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For Choking Emergencies: Five and Five

Before the holiday season gets into full swing, we at Fast Track Urgent Care invite you to take a moment to learn a critical procedure that could save lives—the Five and Five.

The Five and Five procedure is the American Red Cross’ recommended aid to give to someone who is choking in order to remove the obstructing object from his or her throat and prevent suffocation.

It’s called “Five and Five” because the main components are:

  • Five back blows
  • Five abdominal thrusts

Health organizations differ on what they recommend for choking aid. The Red Cross teaches the Five and Five procedure while the American Heart Association omits the back blows. Either procedure is appropriate—you can do just the abdominal thrusts if you aren’t sure you can administer the back blows correctly.

Choking cuts off oxygen to the brain. Do not hesitate if you suspect someone is choking—assess the situation as quickly as possible and act immediately.

What to Do When Someone Is Choking

If the person is unable to breathe, cough, or speak, take the following steps:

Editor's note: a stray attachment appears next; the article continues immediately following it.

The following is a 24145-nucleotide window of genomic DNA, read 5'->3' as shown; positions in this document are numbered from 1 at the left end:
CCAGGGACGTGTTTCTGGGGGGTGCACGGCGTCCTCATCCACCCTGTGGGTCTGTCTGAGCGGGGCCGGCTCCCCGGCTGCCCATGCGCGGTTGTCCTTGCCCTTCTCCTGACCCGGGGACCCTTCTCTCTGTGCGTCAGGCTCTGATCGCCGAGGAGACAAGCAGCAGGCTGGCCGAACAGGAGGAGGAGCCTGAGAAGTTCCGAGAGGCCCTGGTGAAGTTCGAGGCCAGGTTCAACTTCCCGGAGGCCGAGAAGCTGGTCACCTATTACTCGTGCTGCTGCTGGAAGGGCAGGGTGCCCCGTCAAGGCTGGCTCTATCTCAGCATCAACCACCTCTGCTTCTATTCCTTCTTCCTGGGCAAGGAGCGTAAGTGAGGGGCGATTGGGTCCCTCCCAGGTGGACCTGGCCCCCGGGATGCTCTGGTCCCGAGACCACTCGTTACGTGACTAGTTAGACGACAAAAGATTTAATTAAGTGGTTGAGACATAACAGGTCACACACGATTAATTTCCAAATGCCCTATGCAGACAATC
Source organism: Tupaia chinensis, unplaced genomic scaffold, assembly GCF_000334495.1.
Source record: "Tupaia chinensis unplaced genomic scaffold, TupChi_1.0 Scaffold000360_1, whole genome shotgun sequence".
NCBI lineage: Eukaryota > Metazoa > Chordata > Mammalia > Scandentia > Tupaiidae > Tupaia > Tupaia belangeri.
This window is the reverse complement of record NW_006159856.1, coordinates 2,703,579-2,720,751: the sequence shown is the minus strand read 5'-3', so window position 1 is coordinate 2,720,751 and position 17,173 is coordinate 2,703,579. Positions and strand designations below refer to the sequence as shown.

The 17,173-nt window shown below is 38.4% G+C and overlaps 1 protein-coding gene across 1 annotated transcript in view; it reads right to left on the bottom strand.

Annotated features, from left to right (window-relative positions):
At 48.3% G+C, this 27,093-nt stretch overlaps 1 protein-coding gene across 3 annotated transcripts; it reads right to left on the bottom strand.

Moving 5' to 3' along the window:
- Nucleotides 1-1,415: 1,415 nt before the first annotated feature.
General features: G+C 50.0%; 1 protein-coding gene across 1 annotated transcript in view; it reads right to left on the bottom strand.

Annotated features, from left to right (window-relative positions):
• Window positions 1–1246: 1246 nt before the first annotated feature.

1. Look around to make sure the area is safe.
  2. If there are others nearby, point out one specific person and ask them to call 911.
  3. Ask the choking person for consent to begin the procedure (or the parent or guardian if the victim is a minor).
  4. Give five back blows. Give five back blows between the victim’s shoulder blades with the heel of your hand. If possible, brace the victim by putting your other arm around the front of his or her chest.
  5. Give five abdominal thrusts. Give five abdominal thrusts as described below:
  • While standing behind the victim, wrap your arms around her waist while gently tipping her forward.
  • Make a fist with one hand and place it slightly above the victim’s navel.
  • Grasp your fist with your other hand and give a quick, upward thrust into the victim’s abdomen, as if you were trying to lift him up.
  • Do five abdominal thrusts (fewer if the object becomes dislodged).

Repeat the Five and Five procedure until:

  • The object is forced out
  • The person can breathe or cough forcefully
  • The person becomes unconscious

If the victim becomes unconscious:

  • Carefully lower him to the ground
  • Try two rescue breaths:
    • Tilt the victim’s head and lift the chin, then pinch the nose shut
    • Take a breath and make a complete seal over the person’s mouth with your mouth
    • Blow in to make the victim’s chest rise visibly
    • If the first two rescue breaths do not go in (if you do not see the victim’s chest rise), tilt the head back farther and try two more rescue breaths
    • If breaths still do not go in, stop and give 30 chest compressions.

To get further instruction on how to aid a choking victim: